It was a long day at Parliament House yesterday and despite some wins it doesn't touch the sides in terms of structural reform.
The $2 billion commitment to fund 4 year old preschool for four years is fantastic. After so much uncertainty thanks to rolling one-year funding agreements this is welcome. The next stop is to go for the gold standard and extend it to 3 year olds too.
Now call me greedy but $3.4billion allocated to "women's economic security" pales in a budget that is worth $589 billion. There is no doubt it's an improvement on last year and the recognition of women's safety as critical is long overdue.
But this budget falls short of delivering the long-term, systemic change that is needed to urgently improve the safety and economic security of all women and to improve the infrastructure for parents and children.
The $1.7 billion funding for early childhood education and care is more headline than substance. While recognition that affordability of early education is a problem for families is welcome, this funding is spread out over three years and isn’t enough to deliver the essential reform needed to our early learning and care system. When you consider we spend more than $10billion a year on the childcare subsidy, an additional $550K a year isn't enough.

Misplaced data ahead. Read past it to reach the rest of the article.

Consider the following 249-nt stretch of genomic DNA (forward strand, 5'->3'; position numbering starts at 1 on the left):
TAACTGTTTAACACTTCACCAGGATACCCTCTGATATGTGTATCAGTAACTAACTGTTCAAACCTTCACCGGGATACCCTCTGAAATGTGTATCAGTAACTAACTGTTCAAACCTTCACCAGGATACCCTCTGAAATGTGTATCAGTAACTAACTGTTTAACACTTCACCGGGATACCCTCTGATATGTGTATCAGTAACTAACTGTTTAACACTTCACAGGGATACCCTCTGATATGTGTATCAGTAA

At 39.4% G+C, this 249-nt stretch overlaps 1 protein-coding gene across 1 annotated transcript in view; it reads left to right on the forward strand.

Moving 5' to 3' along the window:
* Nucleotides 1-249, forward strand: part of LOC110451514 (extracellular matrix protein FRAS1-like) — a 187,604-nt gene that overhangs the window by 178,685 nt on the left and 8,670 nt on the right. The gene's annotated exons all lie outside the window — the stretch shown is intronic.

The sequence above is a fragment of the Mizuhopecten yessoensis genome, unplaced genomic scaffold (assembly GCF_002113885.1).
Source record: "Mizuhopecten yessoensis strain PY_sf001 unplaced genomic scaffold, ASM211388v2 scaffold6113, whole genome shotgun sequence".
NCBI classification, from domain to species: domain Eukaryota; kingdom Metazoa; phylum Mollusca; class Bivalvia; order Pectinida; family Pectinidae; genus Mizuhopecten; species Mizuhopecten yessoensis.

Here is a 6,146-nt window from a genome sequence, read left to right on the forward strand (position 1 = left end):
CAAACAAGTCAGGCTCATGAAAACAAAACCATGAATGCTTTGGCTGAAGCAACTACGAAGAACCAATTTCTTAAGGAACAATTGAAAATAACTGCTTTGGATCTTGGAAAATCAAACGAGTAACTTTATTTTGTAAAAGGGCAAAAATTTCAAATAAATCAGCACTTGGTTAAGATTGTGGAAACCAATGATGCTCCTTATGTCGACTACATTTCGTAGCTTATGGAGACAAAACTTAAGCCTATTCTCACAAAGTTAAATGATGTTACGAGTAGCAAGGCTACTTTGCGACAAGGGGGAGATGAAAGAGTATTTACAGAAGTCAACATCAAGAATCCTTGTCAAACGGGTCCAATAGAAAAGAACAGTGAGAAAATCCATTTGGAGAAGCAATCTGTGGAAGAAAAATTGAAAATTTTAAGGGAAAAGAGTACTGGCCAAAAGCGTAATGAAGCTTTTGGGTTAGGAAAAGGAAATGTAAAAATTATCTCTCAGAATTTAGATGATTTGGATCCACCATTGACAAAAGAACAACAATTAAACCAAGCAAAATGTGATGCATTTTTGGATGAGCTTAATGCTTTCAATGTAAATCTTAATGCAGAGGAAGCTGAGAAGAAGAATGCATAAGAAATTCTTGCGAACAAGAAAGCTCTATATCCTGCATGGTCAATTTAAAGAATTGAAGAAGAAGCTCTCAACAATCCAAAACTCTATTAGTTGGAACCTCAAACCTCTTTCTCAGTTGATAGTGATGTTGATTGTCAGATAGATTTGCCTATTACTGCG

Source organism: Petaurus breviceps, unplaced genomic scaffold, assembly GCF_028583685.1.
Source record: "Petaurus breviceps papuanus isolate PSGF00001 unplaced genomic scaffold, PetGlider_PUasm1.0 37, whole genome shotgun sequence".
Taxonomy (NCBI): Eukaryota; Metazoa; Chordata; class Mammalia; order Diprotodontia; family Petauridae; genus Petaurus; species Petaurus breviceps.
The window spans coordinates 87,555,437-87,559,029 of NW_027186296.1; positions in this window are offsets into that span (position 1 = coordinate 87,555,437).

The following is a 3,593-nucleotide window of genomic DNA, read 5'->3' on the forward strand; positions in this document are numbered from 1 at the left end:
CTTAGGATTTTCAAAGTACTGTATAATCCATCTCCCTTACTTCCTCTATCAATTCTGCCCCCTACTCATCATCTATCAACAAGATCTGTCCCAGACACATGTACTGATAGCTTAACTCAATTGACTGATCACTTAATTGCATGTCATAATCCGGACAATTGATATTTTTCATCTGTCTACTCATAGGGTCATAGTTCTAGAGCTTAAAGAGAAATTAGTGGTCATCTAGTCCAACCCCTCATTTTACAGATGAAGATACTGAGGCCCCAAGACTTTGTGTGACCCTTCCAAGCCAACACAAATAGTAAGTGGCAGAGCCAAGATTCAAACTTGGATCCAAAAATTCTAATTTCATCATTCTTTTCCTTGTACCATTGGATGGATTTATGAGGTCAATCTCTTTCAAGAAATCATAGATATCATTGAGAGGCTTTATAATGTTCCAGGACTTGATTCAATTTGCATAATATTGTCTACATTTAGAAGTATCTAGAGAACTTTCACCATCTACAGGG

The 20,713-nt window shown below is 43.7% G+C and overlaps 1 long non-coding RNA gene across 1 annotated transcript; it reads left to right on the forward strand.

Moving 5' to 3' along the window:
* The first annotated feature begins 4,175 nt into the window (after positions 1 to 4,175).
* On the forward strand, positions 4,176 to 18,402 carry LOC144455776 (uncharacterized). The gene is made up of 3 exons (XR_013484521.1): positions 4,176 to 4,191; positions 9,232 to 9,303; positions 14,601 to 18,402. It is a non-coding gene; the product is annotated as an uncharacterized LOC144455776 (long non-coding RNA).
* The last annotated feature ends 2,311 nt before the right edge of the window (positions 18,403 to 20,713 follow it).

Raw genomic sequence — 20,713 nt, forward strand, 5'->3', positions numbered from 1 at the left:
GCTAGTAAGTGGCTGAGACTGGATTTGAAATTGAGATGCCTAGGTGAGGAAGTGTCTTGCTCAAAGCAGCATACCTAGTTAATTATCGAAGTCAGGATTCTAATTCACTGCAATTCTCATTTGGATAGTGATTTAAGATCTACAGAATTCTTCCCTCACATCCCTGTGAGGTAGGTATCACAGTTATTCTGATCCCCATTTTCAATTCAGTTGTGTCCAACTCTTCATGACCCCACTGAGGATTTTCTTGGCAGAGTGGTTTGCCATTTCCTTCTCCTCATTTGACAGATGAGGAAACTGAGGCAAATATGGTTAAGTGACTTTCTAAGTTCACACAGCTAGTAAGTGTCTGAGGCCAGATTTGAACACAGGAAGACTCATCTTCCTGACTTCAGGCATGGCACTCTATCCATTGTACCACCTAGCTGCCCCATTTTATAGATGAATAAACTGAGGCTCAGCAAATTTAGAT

Not one Australian family will receive the relief from childcare costs until next year and disappointingly 750,000 families will miss out all together.
The budget fails to address the early education workforce. Early educators are underpaid, under-appreciated and services are reporting major staff shortages. Appropriate and secure funding for the workforce that delivers early education and care is vital. We urgently need the development and implementation of a National Early Childhood Education and Care Workforce Strategy.
The failure to expand paid parental leave is a missed opportunity. Australian parents have access to the second least adequate paid parental leave scheme in the OECD and women, children and families bear the cost.
The Federal government will continue to fail women and children unless it delivers high quality early childhood education and care universally accessible to every Australian child.
To end on a more positive note: We handed over the signatures from our petition to eight Labor MPs and one Labor Senator at Parliament House. It was a great meeting and there was a lot of understanding and support for our cause. Thanks to the ongoing support from people like you - our members - there is a growing number of politicians who recognise that it is time for a National Parenting Strategy: a coordinated framework of policies that will deliver optimal outcomes - for children, parents, society and the economy.
And we'll keep banging the drum until we get it. Thanks again for your support.